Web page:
Ottawa offers low cost loans to build more student housing

by: Begimay Koigeldi

22-year old Khushi Dave  arrived from Mumbai, India in 20222 to pursue Early Childhood Education at Seneca College. Given Toronto’s current rental housing market, where studio and one-bedroom apartments on average cost $2,048 and $2,536 respectively (, she felt lucky to find a more budget friendly alternative – a private basement room in Scarborough region for $550.

Initially, Khushi was expecting to find accommodation close to college to make commuting more convenient. She started searching for accommodation in the college area at Finch and Don Mills. She was surprised to find out that rent close to college was very expensive. There was also very little price difference in student housing rent compared to renting off-campus accommodation she mentioned.

“If you’re looking like walking distance from the college, it’s going to be really hard to find affordable housing. Because around the college, it’s always expensive. Even if you want to stay in the student accommodation, that is again expensive.”

Khushi also highlights challenging aspects of the accommodation search process itself. Specifically, she mentions that limited responses from landlords, advance monthly installments pay and limited prior notice time are some of such factors that make the process lengthy and stressful for new home seekers.

“Getting a response from landlords is really hard. They don’t instantly respond to you. Everywhere you go you have to pay for first and last months in advance. You have to give prior notice and everything. So it’s, it’s a lengthy process.”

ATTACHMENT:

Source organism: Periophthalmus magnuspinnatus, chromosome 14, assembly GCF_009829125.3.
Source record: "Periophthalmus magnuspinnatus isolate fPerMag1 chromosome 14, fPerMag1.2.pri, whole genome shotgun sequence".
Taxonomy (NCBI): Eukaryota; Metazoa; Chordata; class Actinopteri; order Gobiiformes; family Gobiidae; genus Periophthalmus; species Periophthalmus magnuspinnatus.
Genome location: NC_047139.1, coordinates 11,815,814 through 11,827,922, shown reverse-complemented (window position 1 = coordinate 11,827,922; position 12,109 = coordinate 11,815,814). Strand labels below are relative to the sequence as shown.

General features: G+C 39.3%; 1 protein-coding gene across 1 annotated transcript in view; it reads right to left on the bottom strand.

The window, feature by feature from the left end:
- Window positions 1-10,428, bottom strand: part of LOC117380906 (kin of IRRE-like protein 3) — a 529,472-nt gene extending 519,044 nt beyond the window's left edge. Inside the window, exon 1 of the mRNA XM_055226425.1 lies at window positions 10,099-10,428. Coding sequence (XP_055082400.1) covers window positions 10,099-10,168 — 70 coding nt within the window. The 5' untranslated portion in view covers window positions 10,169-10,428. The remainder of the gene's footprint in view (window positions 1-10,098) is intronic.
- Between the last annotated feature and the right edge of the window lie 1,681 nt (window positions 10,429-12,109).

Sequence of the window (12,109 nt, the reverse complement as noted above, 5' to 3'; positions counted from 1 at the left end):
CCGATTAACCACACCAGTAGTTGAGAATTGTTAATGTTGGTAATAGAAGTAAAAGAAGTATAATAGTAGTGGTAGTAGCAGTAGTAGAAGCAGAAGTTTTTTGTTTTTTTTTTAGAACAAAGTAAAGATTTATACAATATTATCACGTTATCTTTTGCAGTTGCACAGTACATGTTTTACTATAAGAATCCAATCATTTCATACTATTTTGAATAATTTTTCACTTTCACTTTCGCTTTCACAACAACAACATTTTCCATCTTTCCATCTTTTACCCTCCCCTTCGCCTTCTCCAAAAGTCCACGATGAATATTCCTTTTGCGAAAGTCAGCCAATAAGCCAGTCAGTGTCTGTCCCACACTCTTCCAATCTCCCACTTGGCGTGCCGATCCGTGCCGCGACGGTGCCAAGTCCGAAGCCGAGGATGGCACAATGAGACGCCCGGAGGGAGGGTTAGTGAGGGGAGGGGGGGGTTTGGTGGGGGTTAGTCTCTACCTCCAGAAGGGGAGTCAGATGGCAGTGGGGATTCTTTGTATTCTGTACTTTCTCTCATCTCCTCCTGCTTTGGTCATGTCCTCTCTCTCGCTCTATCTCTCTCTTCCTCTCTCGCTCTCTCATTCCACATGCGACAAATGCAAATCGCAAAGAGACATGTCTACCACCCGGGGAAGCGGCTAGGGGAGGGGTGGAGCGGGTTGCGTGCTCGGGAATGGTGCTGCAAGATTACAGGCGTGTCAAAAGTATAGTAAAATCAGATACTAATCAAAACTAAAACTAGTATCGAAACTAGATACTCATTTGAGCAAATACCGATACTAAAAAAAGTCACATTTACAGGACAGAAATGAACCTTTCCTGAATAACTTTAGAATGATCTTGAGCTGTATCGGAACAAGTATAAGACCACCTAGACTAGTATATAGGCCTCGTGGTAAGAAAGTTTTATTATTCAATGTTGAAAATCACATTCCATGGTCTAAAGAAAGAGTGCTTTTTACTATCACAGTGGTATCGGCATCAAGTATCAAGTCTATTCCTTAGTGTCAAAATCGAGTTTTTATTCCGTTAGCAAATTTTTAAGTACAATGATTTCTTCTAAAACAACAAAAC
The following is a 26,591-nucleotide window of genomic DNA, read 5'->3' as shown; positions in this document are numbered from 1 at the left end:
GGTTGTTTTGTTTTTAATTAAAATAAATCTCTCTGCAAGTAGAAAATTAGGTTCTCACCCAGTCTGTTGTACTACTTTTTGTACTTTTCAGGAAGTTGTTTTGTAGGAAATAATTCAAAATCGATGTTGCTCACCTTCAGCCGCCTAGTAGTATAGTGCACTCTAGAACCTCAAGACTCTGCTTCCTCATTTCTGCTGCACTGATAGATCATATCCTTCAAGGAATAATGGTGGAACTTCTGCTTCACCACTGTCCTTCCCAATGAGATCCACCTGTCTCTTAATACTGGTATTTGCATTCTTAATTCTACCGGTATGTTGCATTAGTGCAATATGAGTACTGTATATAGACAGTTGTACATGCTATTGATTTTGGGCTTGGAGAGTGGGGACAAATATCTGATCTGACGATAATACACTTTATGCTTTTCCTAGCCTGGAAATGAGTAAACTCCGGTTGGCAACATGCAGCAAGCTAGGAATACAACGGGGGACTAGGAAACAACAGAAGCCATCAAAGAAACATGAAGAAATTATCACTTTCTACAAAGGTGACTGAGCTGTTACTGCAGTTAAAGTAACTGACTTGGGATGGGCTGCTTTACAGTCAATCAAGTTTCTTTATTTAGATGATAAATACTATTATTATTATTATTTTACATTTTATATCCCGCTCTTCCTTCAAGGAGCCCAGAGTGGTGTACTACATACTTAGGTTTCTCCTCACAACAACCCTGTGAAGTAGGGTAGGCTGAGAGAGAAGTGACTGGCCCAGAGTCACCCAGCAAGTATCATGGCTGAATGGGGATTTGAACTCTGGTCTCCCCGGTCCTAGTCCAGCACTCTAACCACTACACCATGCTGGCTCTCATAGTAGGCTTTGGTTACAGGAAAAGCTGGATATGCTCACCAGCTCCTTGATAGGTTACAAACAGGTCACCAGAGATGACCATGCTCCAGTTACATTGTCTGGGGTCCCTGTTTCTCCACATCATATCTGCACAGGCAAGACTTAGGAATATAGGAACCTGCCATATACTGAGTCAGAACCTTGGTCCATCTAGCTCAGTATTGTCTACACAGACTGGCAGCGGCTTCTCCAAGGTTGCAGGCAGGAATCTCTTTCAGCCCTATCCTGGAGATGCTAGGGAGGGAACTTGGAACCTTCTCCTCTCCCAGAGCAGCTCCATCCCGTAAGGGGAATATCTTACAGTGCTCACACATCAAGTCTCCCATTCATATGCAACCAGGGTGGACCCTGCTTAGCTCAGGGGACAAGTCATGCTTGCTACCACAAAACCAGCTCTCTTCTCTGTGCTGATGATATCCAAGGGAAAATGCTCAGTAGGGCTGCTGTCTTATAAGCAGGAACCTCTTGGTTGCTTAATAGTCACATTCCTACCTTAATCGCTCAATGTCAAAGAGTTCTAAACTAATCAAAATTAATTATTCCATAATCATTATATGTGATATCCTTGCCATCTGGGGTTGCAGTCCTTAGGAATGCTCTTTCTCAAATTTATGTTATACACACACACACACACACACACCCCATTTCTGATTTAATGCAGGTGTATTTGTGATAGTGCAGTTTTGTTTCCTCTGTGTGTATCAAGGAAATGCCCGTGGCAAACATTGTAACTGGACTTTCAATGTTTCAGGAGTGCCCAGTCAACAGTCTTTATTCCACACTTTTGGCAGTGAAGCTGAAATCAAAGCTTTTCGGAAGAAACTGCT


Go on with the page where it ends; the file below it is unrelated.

“A lot of landlords try to take advantage of international students when they just come here. They’re new. They don’t know a lot of stuff. So they’re taking advantage of it.”

Although Khushi has managed to find affordable housing, the rent still takes up a major portion of her living costs. To support herself, cover all the bills and other living expenses she is forced work 40 hours a week on top of her studies.

“It is really challenging as most of my paycheck is going towards the rent. And that leaves literally, little to no money left for other things”

In a move to address housing challenges for students, the federal government is stepping up its efforts to build more student housing. The government announced a change to the Apartment Construction Loan Program, offering low-cost loans to construct student housing both on and off-campus.

“By allowing post-secondary institutions to access low-cost loans, we will help more students find affordable places to live close to where they study.” says Housing Minister Sean Fraser.

Canada boasts world-renowned higher learning institutions, contributing not only to education but also to job creation and vibrant communities. However, Fraser says, when students struggle to find housing near their schools, it can impact the local community, driving up rent and limiting housing availability for everyone.

When asked about the potential impact of low-cost loans on student housing affordability, Khushi reacted by saying:

“Um, it could benefit in really. Because when a person comes here for the first time the biggest challenge is getting an apartment for yourself and finding one. As you come from another country. Right? And the prices can really put you in a shock at times. So, I think that initiative should really make it more affordable.”

Jhanvi Csheth moved to Toronto last year and studies at York University for Business Administration. She is optimistic about the government announcement.

“It seems to me that this will actually work and affect international students only after 3-4 years.”

Jhanvi also highlighted the difficulty in finding affordable housing and managing living costs while studying and working.

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